Barcelona. The Catalan capital known for its food, culture and revelry amongst a sea of motorbike culture so synonymous with Spanish heritage. Is there a better place to test ride the all-new Husqvarna Vitpilen 701, screaming through the city’s surrounding hills? To find the answer, let’s take a closer look at the bike and everything it has to offer.
The Swedish Austrian
The Vitpilen (Swedish for “white arrow”) 701 first debuted as a concept at Italy’s EICMA show back in late 2015, a year after the Vitpilen and Svartpilen (“black arrow”) 401’s first broke cover at the same show, and some two years after KTM purchased Husky from then owners BMW Motorrad, in late 2013.
Built and produced at Husqvarna/KTM’s headquarters in Mattighofen, Austria, the 701 is set to be the flagship bike of the Husky road range, sitting above both aforementioned 401’s. Marketed under the tagline “Simple. Progressive.” the Vitpilen sets no intention of being categorised into the usual ‘Roadster’ or ‘Retro’ labels the bike industry would often place it. Instead, Husky has set about building a bike for all riders, pushing the boundaries of cultural convention and establishing a product that caters for more than one biking stereotype.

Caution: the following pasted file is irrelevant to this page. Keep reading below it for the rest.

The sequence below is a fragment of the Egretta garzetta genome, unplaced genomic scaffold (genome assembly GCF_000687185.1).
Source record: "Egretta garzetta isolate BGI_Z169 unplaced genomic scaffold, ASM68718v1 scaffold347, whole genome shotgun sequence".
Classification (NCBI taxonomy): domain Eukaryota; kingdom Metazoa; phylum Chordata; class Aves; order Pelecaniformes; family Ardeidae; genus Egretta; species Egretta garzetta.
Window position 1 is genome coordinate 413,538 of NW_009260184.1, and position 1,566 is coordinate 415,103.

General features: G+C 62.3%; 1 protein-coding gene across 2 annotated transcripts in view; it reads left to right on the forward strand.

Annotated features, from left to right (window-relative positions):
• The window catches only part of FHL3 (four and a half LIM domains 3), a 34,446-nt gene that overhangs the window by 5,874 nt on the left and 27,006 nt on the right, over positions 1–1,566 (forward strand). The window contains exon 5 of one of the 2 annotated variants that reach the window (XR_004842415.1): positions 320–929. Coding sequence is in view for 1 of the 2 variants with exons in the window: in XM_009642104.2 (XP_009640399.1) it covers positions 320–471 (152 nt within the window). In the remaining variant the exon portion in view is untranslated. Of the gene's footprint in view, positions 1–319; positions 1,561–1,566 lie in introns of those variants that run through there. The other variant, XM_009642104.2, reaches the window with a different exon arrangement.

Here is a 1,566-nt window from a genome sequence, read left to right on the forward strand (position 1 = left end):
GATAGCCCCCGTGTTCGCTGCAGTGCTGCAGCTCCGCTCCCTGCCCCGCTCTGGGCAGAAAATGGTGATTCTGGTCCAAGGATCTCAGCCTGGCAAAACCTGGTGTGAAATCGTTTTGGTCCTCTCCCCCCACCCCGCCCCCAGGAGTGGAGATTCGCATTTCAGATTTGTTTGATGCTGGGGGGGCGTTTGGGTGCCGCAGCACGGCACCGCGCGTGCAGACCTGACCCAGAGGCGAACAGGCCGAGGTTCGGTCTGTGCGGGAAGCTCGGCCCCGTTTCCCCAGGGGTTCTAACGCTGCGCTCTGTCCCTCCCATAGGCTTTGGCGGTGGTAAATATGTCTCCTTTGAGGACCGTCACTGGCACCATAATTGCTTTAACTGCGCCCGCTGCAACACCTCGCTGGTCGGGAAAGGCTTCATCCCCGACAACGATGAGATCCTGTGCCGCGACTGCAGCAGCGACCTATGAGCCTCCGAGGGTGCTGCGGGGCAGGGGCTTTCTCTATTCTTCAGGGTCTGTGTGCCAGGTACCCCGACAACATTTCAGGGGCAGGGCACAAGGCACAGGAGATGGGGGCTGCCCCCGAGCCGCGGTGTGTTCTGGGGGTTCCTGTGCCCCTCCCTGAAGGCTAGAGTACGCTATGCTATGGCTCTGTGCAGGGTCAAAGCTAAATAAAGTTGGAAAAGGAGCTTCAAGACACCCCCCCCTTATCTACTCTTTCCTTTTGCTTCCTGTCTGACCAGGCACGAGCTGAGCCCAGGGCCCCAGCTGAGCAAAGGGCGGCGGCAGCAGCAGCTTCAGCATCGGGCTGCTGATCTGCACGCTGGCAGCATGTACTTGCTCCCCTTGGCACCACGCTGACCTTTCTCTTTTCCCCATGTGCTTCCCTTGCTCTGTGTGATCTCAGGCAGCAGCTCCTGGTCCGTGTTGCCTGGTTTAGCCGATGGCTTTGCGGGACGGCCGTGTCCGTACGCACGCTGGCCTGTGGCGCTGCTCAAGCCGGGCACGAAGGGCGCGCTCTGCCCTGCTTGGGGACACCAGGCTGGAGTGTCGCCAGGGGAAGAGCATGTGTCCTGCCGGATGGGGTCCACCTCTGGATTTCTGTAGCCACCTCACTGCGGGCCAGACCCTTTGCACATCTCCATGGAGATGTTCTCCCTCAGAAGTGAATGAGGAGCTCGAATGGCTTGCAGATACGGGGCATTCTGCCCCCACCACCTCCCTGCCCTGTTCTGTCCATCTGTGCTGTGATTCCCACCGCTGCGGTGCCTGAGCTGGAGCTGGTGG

“This is made for any kind of rider who wants an authentic riding experience,” says Paola Carrubba, Husqvarna’s global Media and PR Manager. “The Vitpilen 701 opens up a new space within motorcycle culture.”
Design & style
The first thing about this bike that hits you is its design. The 12-litre tank is a piece of modern art, offsetting the traditional retro scene usuals with an industrially designed centrepiece that defines the overall package and makes the Vitpilen defy categorisation. The minimalist ethos is courtesy of Kiska Design, who has been responsible for KTM’s fleet since the 1990’s and has absolutely nailed the “Simple. Progressive.” brief.